In one experiment, mice were treated intraperitoneally with bovine thyrotropin (Armour Pharmaceutical Co., Chicago, Ill.) or l-triiodo-thyronine (Smith Kline and French Laboratories, Philadelphia, Pa.). In other experiments, mice were injected intracisternally with various analogs of TRH and other peptides including: pyroGlu-Lys-Pro-NH2 (lysine TRH), pyroGlu-His-Pro (deamidated TRH), pyroGlu-2-4-diiodo-His-Pro-NH2 (diiodo TRH), pyroGlu-(pyrazolyl-3) Ala-Pro-NH2 (pyrazolyl TRH), pyroGlu-His-OMe (OMeDP), pyroGlu-His-Pro-βAla-TRH (β-alanine TRH) (Hoffmann La Roche, Nutley, N.J.); Pro-Leu-Gly-NH22 (Abbott Laboratories); somatotropin release inhibiting factor (SRIF, Salk Institute, San Diego, Calif.); leutinizing hormone releasing hormone (LHRH) and substance P (Beckman, Palo Alto, Ca.). The effect of atropine methyl nitrate (Sigma Chemical Company, St. Louis, Mo.) on the action of TRH was examined after intraperitoneal and intracisternal administration . Hexamethonium bromide (Sigma), d-tubocurarine chloride (Abbott) or gallamine triethiodide (Davis and Geck, Danburg, Conn.), as well as the cholinomimetic carbachol (Sigma), were tested for their ability to alter TRH antagonism of ethanol. Other compounds examined include theophylline, dibutyryl adenosine 3′,5′-monophosphate (dibutyryl cyclic AMP), l-norepinephrine hydrochloride, diisopropylfluorophosphate (Sigma); eserine salicylate (Schwarz-Mann, Orangeburg, N.Y.); dl-propranolol hydrochloride (Ayerst Laboratories, New York, N.Y.), phentolamine hydrochloride, xylometazoline hydrochloride (Ciba Pharmaceutical Company, Summitt, N.J.) and d-amphetamine sulfate (Smith Kline and French). The effects of TRH on ethanol narcosis were also examined after α-methyl-tyrosine methyl ester hydrochloride (Regis Chemical Company, Chicago, Ill.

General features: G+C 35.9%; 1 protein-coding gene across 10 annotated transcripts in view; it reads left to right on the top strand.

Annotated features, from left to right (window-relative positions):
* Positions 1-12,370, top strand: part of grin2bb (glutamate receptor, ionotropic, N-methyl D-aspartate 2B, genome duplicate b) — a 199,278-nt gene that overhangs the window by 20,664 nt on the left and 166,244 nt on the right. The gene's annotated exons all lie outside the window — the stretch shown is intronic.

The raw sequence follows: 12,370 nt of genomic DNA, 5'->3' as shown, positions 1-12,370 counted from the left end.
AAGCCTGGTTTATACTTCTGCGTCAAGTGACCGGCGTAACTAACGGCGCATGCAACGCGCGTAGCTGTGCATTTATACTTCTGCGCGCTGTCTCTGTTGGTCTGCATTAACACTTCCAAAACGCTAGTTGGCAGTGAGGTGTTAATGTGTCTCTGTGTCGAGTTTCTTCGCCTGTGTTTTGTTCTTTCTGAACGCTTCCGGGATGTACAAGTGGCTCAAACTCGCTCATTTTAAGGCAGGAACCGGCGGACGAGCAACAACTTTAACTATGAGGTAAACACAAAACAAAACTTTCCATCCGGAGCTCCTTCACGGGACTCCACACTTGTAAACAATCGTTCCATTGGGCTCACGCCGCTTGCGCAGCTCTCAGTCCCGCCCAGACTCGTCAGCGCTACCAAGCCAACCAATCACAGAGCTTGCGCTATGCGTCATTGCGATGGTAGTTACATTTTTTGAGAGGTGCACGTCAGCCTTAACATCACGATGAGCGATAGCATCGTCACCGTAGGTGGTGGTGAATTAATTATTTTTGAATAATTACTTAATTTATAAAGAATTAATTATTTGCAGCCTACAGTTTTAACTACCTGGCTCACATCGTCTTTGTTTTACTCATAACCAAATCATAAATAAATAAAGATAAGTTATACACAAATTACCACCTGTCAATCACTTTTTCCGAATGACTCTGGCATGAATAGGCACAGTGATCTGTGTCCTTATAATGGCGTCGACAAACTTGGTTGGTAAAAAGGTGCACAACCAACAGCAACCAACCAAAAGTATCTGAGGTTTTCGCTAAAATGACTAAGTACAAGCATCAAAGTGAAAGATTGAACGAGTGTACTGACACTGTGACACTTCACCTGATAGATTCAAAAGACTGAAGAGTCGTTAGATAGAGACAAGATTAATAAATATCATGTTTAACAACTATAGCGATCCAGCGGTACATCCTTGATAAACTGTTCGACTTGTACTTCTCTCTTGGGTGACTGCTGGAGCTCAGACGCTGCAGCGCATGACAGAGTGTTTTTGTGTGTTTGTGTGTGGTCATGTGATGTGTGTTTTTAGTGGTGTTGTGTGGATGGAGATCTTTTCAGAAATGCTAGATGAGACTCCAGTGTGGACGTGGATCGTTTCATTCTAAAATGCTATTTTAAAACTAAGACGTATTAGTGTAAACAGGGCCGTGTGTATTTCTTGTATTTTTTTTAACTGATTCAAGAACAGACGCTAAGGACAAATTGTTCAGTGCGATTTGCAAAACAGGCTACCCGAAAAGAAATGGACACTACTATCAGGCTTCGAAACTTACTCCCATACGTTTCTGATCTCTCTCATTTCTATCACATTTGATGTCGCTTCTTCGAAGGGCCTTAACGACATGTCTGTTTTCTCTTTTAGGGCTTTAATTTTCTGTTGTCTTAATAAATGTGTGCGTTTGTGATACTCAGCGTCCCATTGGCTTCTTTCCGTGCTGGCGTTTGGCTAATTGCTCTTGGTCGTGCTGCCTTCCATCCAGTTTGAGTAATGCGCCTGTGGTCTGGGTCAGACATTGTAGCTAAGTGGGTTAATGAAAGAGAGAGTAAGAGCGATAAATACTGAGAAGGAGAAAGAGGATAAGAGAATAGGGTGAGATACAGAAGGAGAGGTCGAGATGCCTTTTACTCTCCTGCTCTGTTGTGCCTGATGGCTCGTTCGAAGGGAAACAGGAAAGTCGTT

In some experiments involving intracisternal administration of drugs, it was necessary to determine doses that did not produce overt toxicity (e.g., respiratory depression, convulsion or death). Although this procedure involved a degree of trial and error, it was possible in each case to determine doses for a given compound which did not show toxicity but retained actions consistent with its pharmacological activity. All drugs given intracisternally were administered in 10 μl of isotonic saline 10 minutes after ethanol. Drug weights are expressed as salts.
Brain ethanol concentration was measured by the diffusion method described by Sunshine and Nenad (1953).
Group comparisons were made with two-tailed Student’s or Dunnett’s t test as appropriate. A P < .05 was considered significant. Correlational analyses were performed by multiple regression.
In agreement with previous findings (Breese et al., 1974a, b), TRH significantly reduced ethanol-induced sleep (table 1). Induction of sleep after ethanol occurred within 80 to 100 seconds and was not significantly altered by simultaneous treatment with TRH. After administration of TRH, a characteristic fine tremor of the forelimbs, increased respiration, increased muscle tone, piloerection, lacrimation and squinting of the eyes were evident within 2 minutes. When various doses of TRH findings (0.01–20 μg) were administered intracisternally, it was possible to reduce ethanol sleeping time with TRH in a dose-related fashion (table 1). Although the reason is not obvious, intracisternal injection of saline caused an increase in sleep when compared with an intraperitoneal injection of saline. A dose-response relationship was not apparent when TRH was given intraperitoneally or orally (see table 1). A 1 to 2°C reduction of ethanol-induced hypothermia was observed after TRH regardless of the route of administration (P < .01; data not shown)
In addition, TRH produced a significant antagonism of ethanol-induced sleep and hypothermia (P < .01) if administered 15 minutes before or 15 minutes after ethanol, but did not awaken mice when injected 30 minutes or longer before ethanol. It was also observed that TRH would reduce ethanol sleeping time in several species other than mice (table 2).